The masjid of Quba: A masjid founded upon piety. The Quba Mosque is the oldest mosque and one of the first in Islam.

At Quba, the first stop on the road to Medina, the Prophet -upon him blessings and peace- remained for fourteen days as guest at the quarters of the Ibn Awf clan. It was then that the illustrious Masjid of Quba was built, with the Noble Prophet -upon him blessings and peace- personally taking active part in the construction.

Quba is the first mosque of Islam and holds even greater importance for the fact of having been built during the Hegira. It is described in the Quran as:

“…a masjid founded on piety from the very first day.”[1] (at-Tawbah, 108)

Abu Hurayrah –Allah be well-pleased with him- states that the part of the ayah that says:

“…in it are men who love that they should be purified; and Allah loves those who purify themselves”, (at-Tawbah, 108) refers to the locals of Quba. (Tirmidhi, Tafsir, 9/3099; Abu Dawud, Taharah, 23/44; Ibn Majah, Taharah, 357)

When the first group of Migrants reached Quba, they prepared the area formerly used by the Ibn Awf clan to dry their dates, for salat. Leading the first Migrants in their salat was Salim, the freed slave of Abu Huzayfah, a beautiful reciter of the Quran with more knowledge of it than anyone else there.[2]

Extending the area where the Migrants performed salat, the Noble Messenger -upon him blessings and peace- had the Masjid of Quba built. The square-shaped Masjid had originally a length of 32 meters on each side. The Prophet -upon him blessings and peace- asked the locals to bring stones, the first of which he placed in the Qiblah with his own hands, thereafter instructing Abu Bakr and Omar -Allah be well-pleased with them- to place the stones in the same order.

By far, it was Ammar ibn Yasir -Allah be well-pleased with him- who showed the most effort in the construction of the Mosque, for which he was called then on as ‘the first mosque builder’ in Islam.[3]

The poems Abdullah ibn Rawaha –Allah be well-pleased with him- recited while working would help Muslims unwind amid their tiredness.[4]

Saad al-Qurazi took up the responsibilities as muadhdhin of the Mosque.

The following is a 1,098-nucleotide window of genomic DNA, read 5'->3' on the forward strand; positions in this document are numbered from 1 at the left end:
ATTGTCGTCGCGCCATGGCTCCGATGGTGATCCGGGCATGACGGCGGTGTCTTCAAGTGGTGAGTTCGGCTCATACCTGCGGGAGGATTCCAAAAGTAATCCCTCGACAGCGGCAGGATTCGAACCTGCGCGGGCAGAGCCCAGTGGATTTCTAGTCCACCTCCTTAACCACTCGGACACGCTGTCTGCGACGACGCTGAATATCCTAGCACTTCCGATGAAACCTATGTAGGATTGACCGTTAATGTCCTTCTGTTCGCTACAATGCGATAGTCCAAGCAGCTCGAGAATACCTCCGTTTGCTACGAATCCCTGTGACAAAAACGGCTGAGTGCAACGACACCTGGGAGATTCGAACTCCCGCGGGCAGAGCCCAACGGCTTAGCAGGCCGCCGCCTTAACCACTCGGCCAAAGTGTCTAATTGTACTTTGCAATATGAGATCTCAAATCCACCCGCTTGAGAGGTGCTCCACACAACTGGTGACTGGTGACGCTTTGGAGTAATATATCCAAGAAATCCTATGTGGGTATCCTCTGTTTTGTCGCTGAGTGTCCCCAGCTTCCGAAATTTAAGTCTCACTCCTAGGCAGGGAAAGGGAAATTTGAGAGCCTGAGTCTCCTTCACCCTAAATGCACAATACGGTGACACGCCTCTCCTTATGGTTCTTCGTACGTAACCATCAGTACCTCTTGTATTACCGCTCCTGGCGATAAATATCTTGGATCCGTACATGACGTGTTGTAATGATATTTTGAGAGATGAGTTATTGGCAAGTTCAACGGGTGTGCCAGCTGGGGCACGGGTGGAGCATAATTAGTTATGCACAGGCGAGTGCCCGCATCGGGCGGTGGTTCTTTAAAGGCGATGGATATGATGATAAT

Like the Masjid’un-Nabawi and the other nine mosques in Medina, Quba provided a base for ongoing teaching activities, which the Prophet -upon him blessings and peace- supervised each time he attended the mosque.[5]

On Saturdays, the Blessed Messenger -upon him blessings and peace- would go to Quba, either on a mount or on foot, and offer two rakats of salat at the Mosque[6], something he also advised fellow Muslims to do:

“Whoever makes a thorough wudu, goes to the Masjid of Quba and performs two rakats of salat, shall receive the rewards of an umrah (voluntary pilgrimage).” (Ibn Majah, Iqamah, 197; Nasai, Masajid, 9)

Omar –Allah be well-pleased with him- also had the habit of visiting the Mosque on Mondays and Thursdays during his caliphate, saying he would not think twice in steering his camel to the mosque even it were a great distance away.[7]

The Masjid of Quba underwent extensions during the caliphates of Othman –Allah be well-pleased with him- and Omar ibn Abdulaziz, not to mention numerous renovations thereafter. Repaired also during the reign of Sultan Mahmud II in the year 1829 (H. 1245), the single minaret and flat-roofed mosque was torn down by the Saudi Arabian government and reconstructed with a dome and four minarets.

[1] Omar –Allah be well-pleased with him- was to later adduce the Quranic expression ‘the very first day’ as proof, when making the Hegira the starting date of the calendar.

[2] Ibn Saad, III, 87; IV, 311.

[3] Ibn Hisham, II, 114.

[4] Kâmil Mîras, Tecrid Tercemesi, X, 106.

[5] Hamîdullâh, İslâm Peygamberi, II, 771.

[6] Bukhari, Fadlu’s-Salat 3, 4; Muslim, Hajj, 516.

[7] Ibn Saad, I, 245.

Source: Osman Nuri Topbaş, The Prophet Muhammed Mustafa the Elect, Erkam Publications